The question remains: When is it reasonable to perform a myomectomy to improve fertility in the presence of intramural fibroids? If this patient had submucosal fibroids , it would be clear that she needed hysteroscopic myomectomy before undergoing ovulation induction to restore a normal cavity before pregnancy. The studies that have examined this include Bulletti et al. who found that delivery rates were significantly higher in patients with laparoscopic myomectomies (42%) compared to patients with fibroids that did not undergo myomectomy (11%, p < 0.001) [11]. Subsequent work by this group demonstrated that intramural-subserosal fibroids >5 cm that were excised had a pregnancy rate that was 25% higher in those with surgery compared to those without (p < 0.01) [12]. The 2009 meta-analysis on surgical management of fibroids found that surgical excision of submucosal fibroids improved fertility, but the data supporting this was limited, and they did not find it beneficial to excise intramural fibroids [4]. Gilliano et al. also found that mixed submucosal intramural fibroids can disrupt the endometrial cavity and result in poor results from IVF [13]. Whether removing intramural fibroids will normalize fertilization is not known, and there are many reasons to avoid unnecessary myomectomies. Abdominal and laparoscopic myomectomy have associated risks, including the risk of damage to internal organs, infection, blood loss, postoperative adhesions, and greater risk of a cesarean section and uterine rupture in pregnancy. Given the limited trials and significant risks associated with abdominal or laparoscopic myomectomies, at this time, it is not recommended to perform myomectomy for small intramural fibroids. This is especially true for fibroids less than 4 cm [9].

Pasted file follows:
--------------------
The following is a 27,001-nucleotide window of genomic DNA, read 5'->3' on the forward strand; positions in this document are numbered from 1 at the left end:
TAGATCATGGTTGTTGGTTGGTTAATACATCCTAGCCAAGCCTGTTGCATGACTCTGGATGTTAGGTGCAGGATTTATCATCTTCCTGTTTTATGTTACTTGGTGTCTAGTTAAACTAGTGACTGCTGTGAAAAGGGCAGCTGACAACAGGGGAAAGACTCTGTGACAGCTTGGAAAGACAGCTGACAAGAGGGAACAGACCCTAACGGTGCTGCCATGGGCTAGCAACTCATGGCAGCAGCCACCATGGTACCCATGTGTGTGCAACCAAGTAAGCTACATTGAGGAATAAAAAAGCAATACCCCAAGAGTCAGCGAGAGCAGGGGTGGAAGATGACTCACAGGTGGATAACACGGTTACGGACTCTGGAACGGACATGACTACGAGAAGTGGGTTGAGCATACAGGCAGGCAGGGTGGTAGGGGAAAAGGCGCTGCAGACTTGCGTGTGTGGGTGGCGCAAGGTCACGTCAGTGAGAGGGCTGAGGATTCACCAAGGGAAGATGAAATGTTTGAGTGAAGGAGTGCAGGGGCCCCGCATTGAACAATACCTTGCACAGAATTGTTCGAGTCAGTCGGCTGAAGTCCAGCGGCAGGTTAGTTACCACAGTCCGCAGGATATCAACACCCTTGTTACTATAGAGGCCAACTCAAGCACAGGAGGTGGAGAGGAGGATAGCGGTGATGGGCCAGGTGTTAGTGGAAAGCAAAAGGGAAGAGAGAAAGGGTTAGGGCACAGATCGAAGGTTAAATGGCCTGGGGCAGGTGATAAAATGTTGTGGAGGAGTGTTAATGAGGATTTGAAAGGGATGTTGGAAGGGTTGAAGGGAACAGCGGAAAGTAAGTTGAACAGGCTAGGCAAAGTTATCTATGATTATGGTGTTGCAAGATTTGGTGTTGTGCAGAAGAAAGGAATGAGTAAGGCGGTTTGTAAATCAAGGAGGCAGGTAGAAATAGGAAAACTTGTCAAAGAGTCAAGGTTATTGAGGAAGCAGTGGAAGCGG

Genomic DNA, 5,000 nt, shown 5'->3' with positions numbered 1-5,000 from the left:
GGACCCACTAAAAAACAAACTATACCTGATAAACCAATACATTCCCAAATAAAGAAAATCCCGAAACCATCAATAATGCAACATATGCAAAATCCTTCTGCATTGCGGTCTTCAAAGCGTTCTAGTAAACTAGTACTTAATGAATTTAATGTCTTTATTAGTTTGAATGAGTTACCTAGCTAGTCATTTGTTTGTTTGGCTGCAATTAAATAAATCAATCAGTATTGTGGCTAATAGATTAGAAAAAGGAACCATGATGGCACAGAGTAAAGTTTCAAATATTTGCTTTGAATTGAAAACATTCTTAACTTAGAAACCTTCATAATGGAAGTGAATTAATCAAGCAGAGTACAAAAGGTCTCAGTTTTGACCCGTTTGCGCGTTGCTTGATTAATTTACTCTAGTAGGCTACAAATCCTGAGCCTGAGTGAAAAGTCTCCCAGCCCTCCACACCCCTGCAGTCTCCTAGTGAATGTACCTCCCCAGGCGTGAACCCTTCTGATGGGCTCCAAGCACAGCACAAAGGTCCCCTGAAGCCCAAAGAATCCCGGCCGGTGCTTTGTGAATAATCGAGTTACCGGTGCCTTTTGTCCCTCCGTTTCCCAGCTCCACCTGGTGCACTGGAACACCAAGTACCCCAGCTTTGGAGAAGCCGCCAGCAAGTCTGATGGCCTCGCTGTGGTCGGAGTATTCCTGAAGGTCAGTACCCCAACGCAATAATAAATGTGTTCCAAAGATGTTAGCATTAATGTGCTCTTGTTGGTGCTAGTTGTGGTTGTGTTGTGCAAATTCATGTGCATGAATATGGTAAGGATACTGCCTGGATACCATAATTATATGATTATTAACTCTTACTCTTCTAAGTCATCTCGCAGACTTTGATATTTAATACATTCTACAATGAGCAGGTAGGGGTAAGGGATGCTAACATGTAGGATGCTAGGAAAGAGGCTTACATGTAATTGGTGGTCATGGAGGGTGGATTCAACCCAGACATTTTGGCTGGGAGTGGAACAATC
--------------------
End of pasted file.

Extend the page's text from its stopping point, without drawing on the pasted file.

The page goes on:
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Feb 26, 2018 | Posted by in GYNECOLOGY | Comments Off on Asymptomatic Fibroids and Infertility